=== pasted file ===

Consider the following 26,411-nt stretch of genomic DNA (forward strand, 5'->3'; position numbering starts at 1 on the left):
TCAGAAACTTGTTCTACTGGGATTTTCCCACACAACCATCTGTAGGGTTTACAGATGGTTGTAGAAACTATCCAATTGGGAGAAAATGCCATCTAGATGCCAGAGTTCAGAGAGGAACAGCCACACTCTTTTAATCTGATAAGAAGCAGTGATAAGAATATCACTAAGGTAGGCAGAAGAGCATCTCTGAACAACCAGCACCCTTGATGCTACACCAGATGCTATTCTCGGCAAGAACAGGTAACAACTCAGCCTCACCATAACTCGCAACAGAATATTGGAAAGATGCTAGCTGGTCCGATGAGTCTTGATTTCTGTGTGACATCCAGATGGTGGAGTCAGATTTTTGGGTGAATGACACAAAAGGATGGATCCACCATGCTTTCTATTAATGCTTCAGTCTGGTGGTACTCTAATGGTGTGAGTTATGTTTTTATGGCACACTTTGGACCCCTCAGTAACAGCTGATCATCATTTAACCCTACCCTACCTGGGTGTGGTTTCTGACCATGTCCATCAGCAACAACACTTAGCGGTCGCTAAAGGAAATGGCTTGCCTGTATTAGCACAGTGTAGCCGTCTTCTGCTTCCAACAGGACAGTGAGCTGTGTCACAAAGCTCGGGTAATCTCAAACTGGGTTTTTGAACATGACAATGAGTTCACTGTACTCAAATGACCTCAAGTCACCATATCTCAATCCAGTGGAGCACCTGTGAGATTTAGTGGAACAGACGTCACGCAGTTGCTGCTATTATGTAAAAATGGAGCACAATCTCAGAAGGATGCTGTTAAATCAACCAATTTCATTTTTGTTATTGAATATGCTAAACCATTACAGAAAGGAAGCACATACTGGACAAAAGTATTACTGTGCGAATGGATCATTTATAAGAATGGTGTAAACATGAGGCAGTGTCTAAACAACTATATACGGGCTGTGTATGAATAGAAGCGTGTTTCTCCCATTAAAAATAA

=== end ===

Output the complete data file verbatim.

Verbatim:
Consider the following 26,411-nt stretch of genomic DNA (forward strand, 5'->3'; position numbering starts at 1 on the left):
TCAGAAACTTGTTCTACTGGGATTTTCCCACACAACCATCTGTAGGGTTTACAGATGGTTGTAGAAACTATCCAATTGGGAGAAAATGCCATCTAGATGCCAGAGTTCAGAGAGGAACAGCCACACTCTTTTAATCTGATAAGAAGCAGTGATAAGAATATCACTAAGGTAGGCAGAAGAGCATCTCTGAACAACCAGCACCCTTGATGCTACACCAGATGCTATTCTCGGCAAGAACAGGTAACAACTCAGCCTCACCATAACTCGCAACAGAATATTGGAAAGATGCTAGCTGGTCCGATGAGTCTTGATTTCTGTGTGACATCCAGATGGTGGAGTCAGATTTTTGGGTGAATGACACAAAAGGATGGATCCACCATGCTTTCTATTAATGCTTCAGTCTGGTGGTACTCTAATGGTGTGAGTTATGTTTTTATGGCACACTTTGGACCCCTCAGTAACAGCTGATCATCATTTAACCCTACCCTACCTGGGTGTGGTTTCTGACCATGTCCATCAGCAACAACACTTAGCGGTCGCTAAAGGAAATGGCTTGCCTGTATTAGCACAGTGTAGCCGTCTTCTGCTTCCAACAGGACAGTGAGCTGTGTCACAAAGCTCGGGTAATCTCAAACTGGGTTTTTGAACATGACAATGAGTTCACTGTACTCAAATGACCTCAAGTCACCATATCTCAATCCAGTGGAGCACCTGTGAGATTTAGTGGAACAGACGTCACGCAGTTGCTGCTATTATGTAAAAATGGAGCACAATCTCAGAAGGATGCTGTTAAATCAACCAATTTCATTTTTGTTATTGAATATGCTAAACCATTACAGAAAGGAAGCACATACTGGACAAAAGTATTACTGTGCGAATGGATCATTTATAAGAATGGTGTAAACATGAGGCAGTGTCTAAACAACTATATACGGGCTGTGTATGAATAGAAGCGTGTTTCTCCCATTAAAAATAA